A concern came to us from a teacher recently suggesting that we may be reinforcing the gender binary when we divide boys and girls into different groups for our iGirl and iGuy workshops. That is, are we imposing gender on students by having different programs for boys and girls?

Inclusivity and Gender Identity issues are a focus in education right now, partly do to a new initiative launched in 2016 called SOGI 123 (www.sogieducation.org). SOGI 123 was created by ARC Foundation in partnership with the BC Ministry for Education, BC Teachers’ Federation, UBC Faculty of Education, and local, national and international LGBTQ community organizations. Its purpose is to support marginalized LGTBQ students by providing policies, resources and lesson plans to school districts, schools and teachers that promote more inclusive environments for all students.

To be honest, when I first heard this teacher’s concern about our programs I felt defensive. How could someone think that our programs could be anything other than inclusive when we spend so much time in every one of our workshops encouraging youth to celebrate their unique sexual and gender identity? And how could a teacher even suggest that our approach to empowerment isn’t consistent with SOGI 123 principles? We live and breathe this stuff!

The truth is, though, this is a question that I and my team of educators have grappled with for a while now: Is it still relevant to have gender specific workshops? After a lengthy discussion, we concluded that yes it is. And yes, we can still promote the celebration of our differences and inclusive school environments within this structure.  Here’s a summary of our views:

As an organization, Saleema Noon Sexual Health Educators wholeheartedly supports the principles and policies of SOGI 123. We celebrate diversity of all kinds and our educators work hard to create safe, respectful and inclusive environments for all workshop participants. Although iGirl and iGuy are gender specific workshops, they are not designed to assign or impose gender on kids. Rather, they are designed to deconstruct the gender binary in a kid-friendly way while acknowledging the context within which our society currently functions. Because of the power dynamics created by the gender binary, we have found that, for now at least, we are able to provide the most effective and meaningful, opening discussions about gender with young people while within gender specific spaces.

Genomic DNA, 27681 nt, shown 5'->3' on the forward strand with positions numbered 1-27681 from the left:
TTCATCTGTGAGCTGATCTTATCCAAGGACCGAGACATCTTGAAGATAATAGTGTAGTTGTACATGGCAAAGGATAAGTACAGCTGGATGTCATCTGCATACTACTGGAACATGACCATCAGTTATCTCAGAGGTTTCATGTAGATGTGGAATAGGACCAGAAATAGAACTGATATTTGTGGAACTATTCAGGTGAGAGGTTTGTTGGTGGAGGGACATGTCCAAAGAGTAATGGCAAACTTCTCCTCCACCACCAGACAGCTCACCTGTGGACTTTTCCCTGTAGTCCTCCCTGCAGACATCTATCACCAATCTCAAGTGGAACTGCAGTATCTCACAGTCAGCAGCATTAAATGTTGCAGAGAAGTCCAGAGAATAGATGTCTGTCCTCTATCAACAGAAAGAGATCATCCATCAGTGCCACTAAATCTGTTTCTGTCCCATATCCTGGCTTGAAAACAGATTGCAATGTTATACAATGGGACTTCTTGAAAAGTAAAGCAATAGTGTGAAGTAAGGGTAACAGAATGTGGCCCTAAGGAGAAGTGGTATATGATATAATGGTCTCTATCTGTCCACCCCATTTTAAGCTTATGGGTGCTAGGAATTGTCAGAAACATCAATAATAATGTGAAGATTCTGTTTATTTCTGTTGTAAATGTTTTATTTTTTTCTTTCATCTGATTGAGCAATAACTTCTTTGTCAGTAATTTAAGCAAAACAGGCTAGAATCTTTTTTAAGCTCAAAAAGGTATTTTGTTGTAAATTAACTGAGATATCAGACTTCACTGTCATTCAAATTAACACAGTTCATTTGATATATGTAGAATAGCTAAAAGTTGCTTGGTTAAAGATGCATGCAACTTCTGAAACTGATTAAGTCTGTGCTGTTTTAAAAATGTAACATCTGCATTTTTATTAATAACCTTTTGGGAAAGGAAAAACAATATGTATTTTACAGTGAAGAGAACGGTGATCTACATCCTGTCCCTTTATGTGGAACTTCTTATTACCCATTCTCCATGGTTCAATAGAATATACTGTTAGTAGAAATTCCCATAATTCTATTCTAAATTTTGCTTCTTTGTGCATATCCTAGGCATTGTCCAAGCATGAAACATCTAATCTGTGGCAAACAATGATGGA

In all of our workshops, we acknowledge that everyone’s gender identity is beautifully individual to them. For this reason, we work with school personnel to assure that students participate based on the gender with which they identify. For many elementary-aged LGBTQ+ kids, participating in iGirl or iGuy may be the first time they have heard their personal, internal identities even acknowledged out loud, or learned there might be others that feel like them. We believe that this is a crucial step in creating a culture that celebrates all people.

You’ll find this statement on our website as a pop up in the iGirl and iGuy sections because it’s so important to us that people understand where we’re coming from.  We’re also proud to have added a rainbow heart logo on our website as well as on our marketing materials to share that (in an informal way) we are a proud “SOGI 123 Ally”. Thank you to this teacher for asking an important question and for giving us the opportunity to become crystal clear on why we structure our programs the way we do. Our hope is that sometime in the near future we won’t need gender specific workshops. In the meantime, we’ll continue to support kids to live their truth no matter who’s in the room.